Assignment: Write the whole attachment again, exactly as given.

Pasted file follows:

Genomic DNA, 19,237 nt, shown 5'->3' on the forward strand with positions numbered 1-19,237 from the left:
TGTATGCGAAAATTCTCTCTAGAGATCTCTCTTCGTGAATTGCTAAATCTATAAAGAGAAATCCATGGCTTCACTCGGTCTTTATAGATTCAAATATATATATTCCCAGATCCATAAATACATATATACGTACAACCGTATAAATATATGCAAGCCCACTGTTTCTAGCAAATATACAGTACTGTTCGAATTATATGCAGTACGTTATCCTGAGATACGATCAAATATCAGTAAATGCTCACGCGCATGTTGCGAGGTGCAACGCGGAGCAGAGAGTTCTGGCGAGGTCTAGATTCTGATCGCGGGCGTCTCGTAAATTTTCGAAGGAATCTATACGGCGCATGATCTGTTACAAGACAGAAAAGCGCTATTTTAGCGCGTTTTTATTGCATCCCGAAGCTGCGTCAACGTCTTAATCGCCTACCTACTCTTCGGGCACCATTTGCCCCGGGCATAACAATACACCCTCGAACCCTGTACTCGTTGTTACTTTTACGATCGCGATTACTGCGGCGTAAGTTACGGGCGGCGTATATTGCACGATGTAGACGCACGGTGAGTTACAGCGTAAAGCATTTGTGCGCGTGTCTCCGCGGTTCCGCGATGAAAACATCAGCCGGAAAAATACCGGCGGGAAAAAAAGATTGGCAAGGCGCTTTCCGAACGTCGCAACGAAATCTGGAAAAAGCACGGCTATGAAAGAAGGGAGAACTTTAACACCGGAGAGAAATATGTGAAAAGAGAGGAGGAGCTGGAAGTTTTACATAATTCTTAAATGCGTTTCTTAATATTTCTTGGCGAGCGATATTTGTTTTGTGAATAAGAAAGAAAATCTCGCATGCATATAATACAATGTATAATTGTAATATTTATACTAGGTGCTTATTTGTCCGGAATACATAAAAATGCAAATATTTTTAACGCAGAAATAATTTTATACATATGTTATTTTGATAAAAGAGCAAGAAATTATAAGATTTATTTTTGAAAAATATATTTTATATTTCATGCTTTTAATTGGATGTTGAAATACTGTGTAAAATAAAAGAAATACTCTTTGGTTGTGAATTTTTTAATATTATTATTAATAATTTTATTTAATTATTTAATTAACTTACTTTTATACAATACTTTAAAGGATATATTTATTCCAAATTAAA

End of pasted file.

Genomic DNA, 19,237 nt, shown 5'->3' on the forward strand with positions numbered 1-19,237 from the left:
TGTATGCGAAAATTCTCTCTAGAGATCTCTCTTCGTGAATTGCTAAATCTATAAAGAGAAATCCATGGCTTCACTCGGTCTTTATAGATTCAAATATATATATTCCCAGATCCATAAATACATATATACGTACAACCGTATAAATATATGCAAGCCCACTGTTTCTAGCAAATATACAGTACTGTTCGAATTATATGCAGTACGTTATCCTGAGATACGATCAAATATCAGTAAATGCTCACGCGCATGTTGCGAGGTGCAACGCGGAGCAGAGAGTTCTGGCGAGGTCTAGATTCTGATCGCGGGCGTCTCGTAAATTTTCGAAGGAATCTATACGGCGCATGATCTGTTACAAGACAGAAAAGCGCTATTTTAGCGCGTTTTTATTGCATCCCGAAGCTGCGTCAACGTCTTAATCGCCTACCTACTCTTCGGGCACCATTTGCCCCGGGCATAACAATACACCCTCGAACCCTGTACTCGTTGTTACTTTTACGATCGCGATTACTGCGGCGTAAGTTACGGGCGGCGTATATTGCACGATGTAGACGCACGGTGAGTTACAGCGTAAAGCATTTGTGCGCGTGTCTCCGCGGTTCCGCGATGAAAACATCAGCCGGAAAAATACCGGCGGGAAAAAAAGATTGGCAAGGCGCTTTCCGAACGTCGCAACGAAATCTGGAAAAAGCACGGCTATGAAAGAAGGGAGAACTTTAACACCGGAGAGAAATATGTGAAAAGAGAGGAGGAGCTGGAAGTTTTACATAATTCTTAAATGCGTTTCTTAATATTTCTTGGCGAGCGATATTTGTTTTGTGAATAAGAAAGAAAATCTCGCATGCATATAATACAATGTATAATTGTAATATTTATACTAGGTGCTTATTTGTCCGGAATACATAAAAATGCAAATATTTTTAACGCAGAAATAATTTTATACATATGTTATTTTGATAAAAGAGCAAGAAATTATAAGATTTATTTTTGAAAAATATATTTTATATTTCATGCTTTTAATTGGATGTTGAAATACTGTGTAAAATAAAAGAAATACTCTTTGGTTGTGAATTTTTTAATATTATTATTAATAATTTTATTTAATTATTTAATTAACTTACTTTTATACAATACTTTAAAGGATATATTTATTCCAAATTAAA